Espinasse31 for Delano Miami

EXPOSITION
FEBRUARY 26th - APRIL 1st, 2019
VERNISSAGE
MARCH 22nd, 2019

 

Considered as one of the most vibrant and multifaceted art hubs of the world, Miami is known for its energy and colors which play a major role in the creations of its artists. Picking up on trends from all over America and the Caribbean, Miami encourages the syncretic invention of artistic forms that fit both the cultural heritage of the artist and that of the cultures he has interacted with in the city.


Witness of this dynamic and original artistic exchange, the Milanese artist’s residency and contemporary gallery, Espinasse31 with the exhibition "Espinasse31 for Delano Miami" tells the story of two artists: the established Carlos Luna, a cuban national emigrated to the US, and the emerging Jenny Perez, an american of Cuban and dominican descent.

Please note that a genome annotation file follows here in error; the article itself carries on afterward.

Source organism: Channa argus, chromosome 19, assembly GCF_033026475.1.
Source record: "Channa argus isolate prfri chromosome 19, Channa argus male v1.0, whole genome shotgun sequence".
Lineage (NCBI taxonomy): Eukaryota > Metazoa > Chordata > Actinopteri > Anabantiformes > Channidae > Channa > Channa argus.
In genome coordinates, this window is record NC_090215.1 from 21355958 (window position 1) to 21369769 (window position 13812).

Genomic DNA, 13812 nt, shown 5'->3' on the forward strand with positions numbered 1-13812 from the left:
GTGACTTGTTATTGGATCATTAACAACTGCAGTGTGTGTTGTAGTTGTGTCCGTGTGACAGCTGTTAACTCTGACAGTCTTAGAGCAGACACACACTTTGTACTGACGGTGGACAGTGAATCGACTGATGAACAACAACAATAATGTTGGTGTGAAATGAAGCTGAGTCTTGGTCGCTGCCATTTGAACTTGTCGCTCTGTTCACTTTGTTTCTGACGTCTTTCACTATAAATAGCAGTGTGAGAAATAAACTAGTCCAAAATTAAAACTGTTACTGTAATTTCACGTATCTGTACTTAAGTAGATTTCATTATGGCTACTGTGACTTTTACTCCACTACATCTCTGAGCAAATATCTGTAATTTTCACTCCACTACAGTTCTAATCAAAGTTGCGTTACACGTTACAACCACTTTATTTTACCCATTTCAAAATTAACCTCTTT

Influenced by European cubism, Mexican New Realism and Latin American baroque, Carlos Luna first approached art in his childhood, maintaining his roots in all his works.  His paintings are true visual narratives that, through colorful images, recall the traditions and styles of his beloved Cuba. The musical memories of his childhood in the campaigns of Sain Luis and Pinar del Rio emerge in his calligraphic painting, redundant with geometric elements and interweaving, typical of medieval jewelry, accompanied by a flourishing of fictitious and playful drawings.
His Cuban identity is evident in fact in his characters, stories, music and the vitality of his collections of the island's past, the rural image of the "guajiro on horseback" and of the "cock kikiriki" are two recurrent themes that paint the whole spectrum of feelings of his family life spent in rural Cuba. The icon of the "Gallo", represented by Carlos as a stainless steel sculpture, embodies the alter ego of the artist and symbolises the personality and reputation of all the Cubans which, with courage and bravery, face themes and problems bigger than themselves.